HIPAA Fine Violation Spotlight

HIPAA Fines Charged For Security and Privacy Rule Violation

Earlier this year, the Office for Civil Rights (OCR) at the U.S. Department of Health and Human Services announce its Right of Access Initiative, which promised to vigorously enforce patients’ rights to access their medical records in a prompt manner without being overcharged. On September 9th, the OCR announced its first ever enforcement action and settlement over right of access.

Bayfront Health in St. Petersburg, Florida, a 480-bed hospital, was the subject of a complaint made in August, 2018 from a mother who had failed to receive the heart monitor records of her unborn child after making the initial request in October of 2017. As OCR launched its investigation Bayfront finally provided the records, nine months after the initial request was made. Under HIPAA law, providers are required to supply patients with their requested medical records within 30 days, while charging on a reasonable fee. This law also applies to legal guardians seeking the records of their minor children, or in this case, the prenatal records of a child.

This delay has cost Bayfront $85,000. In addition to the financial penalty, the settlement details that the hospital must adopt a corrective action plan that will involve extensive review and updating of their HIPAA policies, and submit to one year of monitoring by OCR. They will also be required to update these policies on a yearly basis.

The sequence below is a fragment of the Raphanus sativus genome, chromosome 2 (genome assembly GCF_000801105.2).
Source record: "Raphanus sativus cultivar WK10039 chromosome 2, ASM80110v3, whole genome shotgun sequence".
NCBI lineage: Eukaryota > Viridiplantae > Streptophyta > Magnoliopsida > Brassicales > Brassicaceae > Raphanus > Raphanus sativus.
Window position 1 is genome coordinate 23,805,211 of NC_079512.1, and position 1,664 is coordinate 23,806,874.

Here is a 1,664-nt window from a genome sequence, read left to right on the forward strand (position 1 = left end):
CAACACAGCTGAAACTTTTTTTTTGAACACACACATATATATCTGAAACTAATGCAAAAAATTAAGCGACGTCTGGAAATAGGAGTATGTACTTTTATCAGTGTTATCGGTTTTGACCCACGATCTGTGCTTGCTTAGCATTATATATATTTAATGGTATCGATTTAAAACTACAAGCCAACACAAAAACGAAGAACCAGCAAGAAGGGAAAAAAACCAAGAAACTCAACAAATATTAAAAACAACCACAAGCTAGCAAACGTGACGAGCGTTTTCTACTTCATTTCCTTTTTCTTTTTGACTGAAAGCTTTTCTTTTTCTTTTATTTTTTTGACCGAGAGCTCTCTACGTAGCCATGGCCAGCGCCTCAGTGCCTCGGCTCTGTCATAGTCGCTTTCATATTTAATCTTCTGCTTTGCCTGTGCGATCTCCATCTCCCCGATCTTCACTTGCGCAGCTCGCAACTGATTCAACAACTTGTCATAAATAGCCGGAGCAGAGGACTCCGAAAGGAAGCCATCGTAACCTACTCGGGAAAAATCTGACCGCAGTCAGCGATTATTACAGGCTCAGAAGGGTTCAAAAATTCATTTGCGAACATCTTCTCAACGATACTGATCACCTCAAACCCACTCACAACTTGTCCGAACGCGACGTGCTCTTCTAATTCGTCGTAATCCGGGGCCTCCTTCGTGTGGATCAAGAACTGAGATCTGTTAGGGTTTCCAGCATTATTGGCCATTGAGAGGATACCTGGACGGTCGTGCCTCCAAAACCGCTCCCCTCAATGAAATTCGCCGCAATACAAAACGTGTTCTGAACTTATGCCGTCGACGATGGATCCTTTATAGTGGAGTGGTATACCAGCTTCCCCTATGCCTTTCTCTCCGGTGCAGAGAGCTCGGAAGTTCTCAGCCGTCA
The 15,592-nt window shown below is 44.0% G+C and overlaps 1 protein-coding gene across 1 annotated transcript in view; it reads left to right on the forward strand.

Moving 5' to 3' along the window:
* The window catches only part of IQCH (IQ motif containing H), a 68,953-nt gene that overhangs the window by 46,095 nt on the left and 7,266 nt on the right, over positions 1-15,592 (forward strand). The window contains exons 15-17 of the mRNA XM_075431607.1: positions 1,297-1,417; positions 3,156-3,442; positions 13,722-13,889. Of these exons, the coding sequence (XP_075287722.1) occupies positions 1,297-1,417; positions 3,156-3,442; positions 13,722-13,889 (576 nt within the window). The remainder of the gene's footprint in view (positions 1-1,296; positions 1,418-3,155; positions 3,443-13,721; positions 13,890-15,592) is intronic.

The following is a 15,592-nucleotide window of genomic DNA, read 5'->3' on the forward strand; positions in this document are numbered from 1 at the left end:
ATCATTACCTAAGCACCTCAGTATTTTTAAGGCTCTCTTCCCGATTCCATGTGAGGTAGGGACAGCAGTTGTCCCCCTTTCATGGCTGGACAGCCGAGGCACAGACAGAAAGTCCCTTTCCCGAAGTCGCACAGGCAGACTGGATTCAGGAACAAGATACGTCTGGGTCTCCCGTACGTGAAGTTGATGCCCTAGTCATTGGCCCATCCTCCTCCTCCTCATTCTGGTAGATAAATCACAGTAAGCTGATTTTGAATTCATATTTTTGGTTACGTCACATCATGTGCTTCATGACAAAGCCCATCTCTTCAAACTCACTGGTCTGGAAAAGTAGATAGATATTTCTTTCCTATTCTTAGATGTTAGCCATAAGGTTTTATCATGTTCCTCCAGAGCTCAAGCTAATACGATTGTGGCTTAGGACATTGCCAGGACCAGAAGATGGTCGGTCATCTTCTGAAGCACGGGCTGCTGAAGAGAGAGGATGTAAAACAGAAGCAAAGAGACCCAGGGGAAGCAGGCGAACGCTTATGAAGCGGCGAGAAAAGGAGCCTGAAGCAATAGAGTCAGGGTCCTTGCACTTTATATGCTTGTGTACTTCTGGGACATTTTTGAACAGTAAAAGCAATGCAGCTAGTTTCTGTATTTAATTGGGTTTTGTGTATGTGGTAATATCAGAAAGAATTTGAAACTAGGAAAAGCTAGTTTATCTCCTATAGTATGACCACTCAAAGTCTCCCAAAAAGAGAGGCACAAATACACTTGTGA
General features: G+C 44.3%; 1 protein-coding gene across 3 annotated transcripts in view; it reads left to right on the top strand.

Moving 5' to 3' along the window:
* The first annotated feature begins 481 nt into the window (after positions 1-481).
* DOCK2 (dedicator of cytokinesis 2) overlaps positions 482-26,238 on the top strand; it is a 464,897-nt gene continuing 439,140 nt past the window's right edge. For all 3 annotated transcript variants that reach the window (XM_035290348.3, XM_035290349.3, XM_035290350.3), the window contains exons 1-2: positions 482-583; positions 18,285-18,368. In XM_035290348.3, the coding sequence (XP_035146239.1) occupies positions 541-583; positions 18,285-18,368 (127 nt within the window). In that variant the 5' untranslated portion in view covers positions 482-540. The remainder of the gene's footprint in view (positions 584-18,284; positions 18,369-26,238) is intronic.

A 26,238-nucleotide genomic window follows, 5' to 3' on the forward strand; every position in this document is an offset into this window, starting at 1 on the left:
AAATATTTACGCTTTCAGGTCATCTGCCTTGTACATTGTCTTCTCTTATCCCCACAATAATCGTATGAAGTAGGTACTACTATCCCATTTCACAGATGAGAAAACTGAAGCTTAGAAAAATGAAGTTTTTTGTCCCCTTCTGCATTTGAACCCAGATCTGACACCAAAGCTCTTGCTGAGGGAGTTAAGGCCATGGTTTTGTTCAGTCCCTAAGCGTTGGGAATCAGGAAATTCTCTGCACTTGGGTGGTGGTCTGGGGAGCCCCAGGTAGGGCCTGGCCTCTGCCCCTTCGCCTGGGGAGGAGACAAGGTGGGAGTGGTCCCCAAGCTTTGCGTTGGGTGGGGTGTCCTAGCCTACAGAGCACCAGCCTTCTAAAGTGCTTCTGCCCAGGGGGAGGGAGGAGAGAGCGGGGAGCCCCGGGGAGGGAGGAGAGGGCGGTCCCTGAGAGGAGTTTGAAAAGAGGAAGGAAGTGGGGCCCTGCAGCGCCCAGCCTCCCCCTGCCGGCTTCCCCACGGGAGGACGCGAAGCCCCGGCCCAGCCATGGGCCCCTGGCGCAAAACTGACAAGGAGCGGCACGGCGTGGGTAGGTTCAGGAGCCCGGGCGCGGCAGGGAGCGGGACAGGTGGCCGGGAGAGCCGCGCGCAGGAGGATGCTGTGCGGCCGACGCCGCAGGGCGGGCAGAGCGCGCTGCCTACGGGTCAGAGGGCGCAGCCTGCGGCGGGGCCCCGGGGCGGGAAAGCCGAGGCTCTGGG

Right of Access is a key part of HIPAA, as portability and accessibility is written into the acronym. While the law originally conceived of being able to obtain written copies of health records and then be free to take them to any health provider a patient wishes to see, with the advent of technology and electronic health records this became infinitely more complicated. Now, patients may wish to have records shared easily between doctors’ offices or entire networks as they visit specialists and varying hospitals. However, with the need to simultaneously protect PHI from unauthorized viewers, some organizations have either made the process purposefully difficult, or simply failed to find a way to streamline it. Yet the right of patients to access their health records in a manner that is appropriate (either digitally or on paper), in a timely manner, and at no extravagant cost, is written into law.

With OCR continuing on its Right of Access Initiative, it may be wise for all organizations to review their process for granting access requests to patients, as a failure to comply in a timely manner may not only result in a fine but a wider and broader investigation by OCR.